On 16 January, UK voting rights were finally restored to disenfranchised British citizens living overseas. After decades of campaigning and years of broken manifesto promises, millions of Britons outside of the UK may finally have something to thank the Conservative Party for. Or so the government might think.
No sooner had overseas Brits welcomed the news that our democratic rights had been restored than we were affronted by reports of the recruitment of an ‘overseas voter registration coordinator’. The task of the government’s new coordinator is to mobilise support from abroad in 100 key target seats, including many of those in the ‘red wall’.
What the government may have misunderstood – and not for the first time – is the sheer level of anger and frustration felt by overseas British citizens at the way we have been ignored, excluded and misrepresented, especially over Brexit.
Conservatives faring badly at home
The latest YouGov Westminster voting intention figures (2–3 January 2024) show the Conservatives are suffering badly in the polls – languishing at only 22%, with Labour well in front on 46%. Bad enough, but the latest figures are even worse than those for the previous month, so the government’s ‘popularity’ is getting worse. The prime minister’s own ratings are faring no better either, including from within his own party.
With an election looming, the government will no doubt be aiming to pull out all the stops in an effort to turn the tide of public opinion. But based on recent failed attempts – by the prime minister especially – to claim achievements not in evidence, or to point the finger of blame at those not in power, the British public have wised up.
Perhaps the government believes that Brits living overseas will look on them more favourably since they restored our voting rights. Perhaps they believe that we don’t pay as close attention to what they’ve been up to as those living closer to Westminster. Perhaps they even believe, like many of the British public, that we’re all wealthy, retired and politically illiterate. They’d be wrong on all counts!
British citizens living overseas: we haven’t forgotten
Four years on from Brexit, and seven and a half years after the referendum, the wounds we suffered still smart. Many were denied their democratic voting rights in the 2016 referendum. Many were denied the opportunity to vote against a Brexit government in subsequent general elections.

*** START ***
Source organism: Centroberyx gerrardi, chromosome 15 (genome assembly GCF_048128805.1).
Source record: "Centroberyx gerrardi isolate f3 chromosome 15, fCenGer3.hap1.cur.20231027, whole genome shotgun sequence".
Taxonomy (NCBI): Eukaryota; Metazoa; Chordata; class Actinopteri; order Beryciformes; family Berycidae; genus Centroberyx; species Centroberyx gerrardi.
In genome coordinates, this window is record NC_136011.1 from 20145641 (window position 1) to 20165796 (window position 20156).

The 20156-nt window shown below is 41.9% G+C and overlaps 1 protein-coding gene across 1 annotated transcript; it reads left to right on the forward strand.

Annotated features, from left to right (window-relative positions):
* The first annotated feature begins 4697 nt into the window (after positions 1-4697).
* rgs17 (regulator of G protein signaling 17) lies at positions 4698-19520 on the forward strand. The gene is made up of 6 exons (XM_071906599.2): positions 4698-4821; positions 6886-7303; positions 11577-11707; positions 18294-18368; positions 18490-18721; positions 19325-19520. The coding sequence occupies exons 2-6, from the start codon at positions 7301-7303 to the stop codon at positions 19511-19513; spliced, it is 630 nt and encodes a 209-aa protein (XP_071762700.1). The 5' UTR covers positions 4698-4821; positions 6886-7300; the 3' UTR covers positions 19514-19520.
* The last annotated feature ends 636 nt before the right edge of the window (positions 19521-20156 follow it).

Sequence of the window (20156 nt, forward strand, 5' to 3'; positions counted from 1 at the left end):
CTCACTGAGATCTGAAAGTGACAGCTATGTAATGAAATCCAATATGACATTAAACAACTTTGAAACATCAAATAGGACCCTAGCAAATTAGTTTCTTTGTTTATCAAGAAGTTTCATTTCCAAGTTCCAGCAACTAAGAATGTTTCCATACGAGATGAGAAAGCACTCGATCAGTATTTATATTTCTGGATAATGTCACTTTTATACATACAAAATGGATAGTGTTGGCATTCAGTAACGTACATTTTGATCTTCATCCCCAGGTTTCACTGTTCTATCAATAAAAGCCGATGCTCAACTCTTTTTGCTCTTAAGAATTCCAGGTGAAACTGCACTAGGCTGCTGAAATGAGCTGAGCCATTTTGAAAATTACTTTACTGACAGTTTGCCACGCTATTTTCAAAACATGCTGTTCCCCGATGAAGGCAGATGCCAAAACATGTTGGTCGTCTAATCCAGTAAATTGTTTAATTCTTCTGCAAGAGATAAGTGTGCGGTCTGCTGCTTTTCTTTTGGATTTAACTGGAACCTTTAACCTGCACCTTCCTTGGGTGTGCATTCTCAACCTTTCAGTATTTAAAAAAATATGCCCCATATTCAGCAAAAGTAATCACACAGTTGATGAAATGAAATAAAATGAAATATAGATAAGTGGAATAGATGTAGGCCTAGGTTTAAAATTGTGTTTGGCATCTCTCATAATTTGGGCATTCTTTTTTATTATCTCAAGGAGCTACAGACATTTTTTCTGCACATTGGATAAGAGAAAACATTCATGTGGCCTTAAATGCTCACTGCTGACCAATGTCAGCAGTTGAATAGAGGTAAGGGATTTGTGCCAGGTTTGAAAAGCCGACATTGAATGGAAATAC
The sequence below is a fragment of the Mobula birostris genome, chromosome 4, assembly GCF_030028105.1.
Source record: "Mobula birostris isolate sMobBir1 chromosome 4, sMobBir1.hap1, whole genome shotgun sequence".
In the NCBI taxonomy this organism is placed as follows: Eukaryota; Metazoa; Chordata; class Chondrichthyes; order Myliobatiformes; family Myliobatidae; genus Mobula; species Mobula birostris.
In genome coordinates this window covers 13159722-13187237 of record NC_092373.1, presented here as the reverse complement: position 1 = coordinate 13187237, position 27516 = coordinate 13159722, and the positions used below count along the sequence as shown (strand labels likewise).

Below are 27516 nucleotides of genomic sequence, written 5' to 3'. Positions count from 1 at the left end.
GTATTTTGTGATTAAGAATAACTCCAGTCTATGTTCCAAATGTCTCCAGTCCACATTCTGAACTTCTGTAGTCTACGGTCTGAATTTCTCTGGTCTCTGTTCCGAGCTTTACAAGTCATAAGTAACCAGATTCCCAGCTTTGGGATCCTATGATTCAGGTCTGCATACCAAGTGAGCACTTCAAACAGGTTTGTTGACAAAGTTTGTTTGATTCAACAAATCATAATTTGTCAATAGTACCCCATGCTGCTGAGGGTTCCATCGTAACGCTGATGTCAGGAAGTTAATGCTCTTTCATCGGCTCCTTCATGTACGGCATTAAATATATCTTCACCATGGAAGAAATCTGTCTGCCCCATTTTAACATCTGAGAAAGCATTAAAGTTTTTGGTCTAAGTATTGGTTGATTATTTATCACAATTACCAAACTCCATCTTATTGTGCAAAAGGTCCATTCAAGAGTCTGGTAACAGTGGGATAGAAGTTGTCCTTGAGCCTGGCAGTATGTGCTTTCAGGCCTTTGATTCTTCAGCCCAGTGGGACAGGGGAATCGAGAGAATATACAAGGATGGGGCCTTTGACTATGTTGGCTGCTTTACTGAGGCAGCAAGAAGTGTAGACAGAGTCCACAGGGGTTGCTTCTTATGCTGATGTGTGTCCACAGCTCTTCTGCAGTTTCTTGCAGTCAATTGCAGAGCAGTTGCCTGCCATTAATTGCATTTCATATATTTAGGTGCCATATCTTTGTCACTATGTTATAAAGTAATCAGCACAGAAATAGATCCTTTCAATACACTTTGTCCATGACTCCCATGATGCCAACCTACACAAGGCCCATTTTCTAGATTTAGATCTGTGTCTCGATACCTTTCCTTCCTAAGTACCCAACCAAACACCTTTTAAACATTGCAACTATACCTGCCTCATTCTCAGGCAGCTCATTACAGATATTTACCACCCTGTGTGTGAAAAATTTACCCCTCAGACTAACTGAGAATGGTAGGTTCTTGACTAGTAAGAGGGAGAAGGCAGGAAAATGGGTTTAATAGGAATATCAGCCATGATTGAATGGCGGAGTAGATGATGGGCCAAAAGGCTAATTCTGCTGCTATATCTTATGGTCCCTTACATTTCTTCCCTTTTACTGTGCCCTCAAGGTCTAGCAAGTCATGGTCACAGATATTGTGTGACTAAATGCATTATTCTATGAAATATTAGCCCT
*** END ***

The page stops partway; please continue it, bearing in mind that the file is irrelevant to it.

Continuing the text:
Yet we still had to deal with the consequences and the removal of our rights, benefits and opportunities. Those valuable EU citizenship rights – not least our freedom of movement – were ours, we were led to believe, for life. Now we, and you, have less rights and protections, and those wishing to follow in our footsteps are less able to do so.
While the anger, upset and shock of Brexit may have abated a little, the government continue to give us plenty to get mad about. Even from a distance, it’s difficult to ignore the extremist leanings of an increasingly desperate – and let’s be honest, barking mad – government. We may not live in the UK, but we are not blind or deaf, even if the government have continually treated us as though we were.
A rude awakening beckons
If the Conservatives seriously believed that restoring our overseas voting rights would work in their electoral favour, they may be in for a very rude awakening. Former Times correspondent, William Chislett, who has lived in Spain since 1986, told the I newspaper, “Over the last 14 years, they have broken Britain. There are 150 reasons to get them out”. He added in a tweet, “No party could be worse than the current Conservatives” – an opinion widely shared both at home and abroad.
Debbie Williams MBE, former Conservative supporter and founder of campaign group Brexpats – Hear our Voice, summed up the feeling of many as follows:
“They can try and garner all the support from UK citizens overseas but I can tell you one thing, we have long memories.”
Williams added, “they threw us under the Brexit bus so they’d better think again as they are going to be punished into eternity at the ballot box”.
It remains to be seen what the government might do next to influence the votes of former Conservative supporters both at home and abroad, but their options are fast running out. Their rhetoric – factual or otherwise – is no longer getting through. Everything they have tried to date has failed miserably, and they have lost the public’s trust.
Gina Miller, leader of the True & Fair Party and prospective MP for Epsom and Ewell, asked the question “what bribe will they try to entice expats to vote for them? Bribery is all they have left!”. Whatever enticement they might try, it’s not going to work because whatever they promise us now, we’re never going to believe a word of it.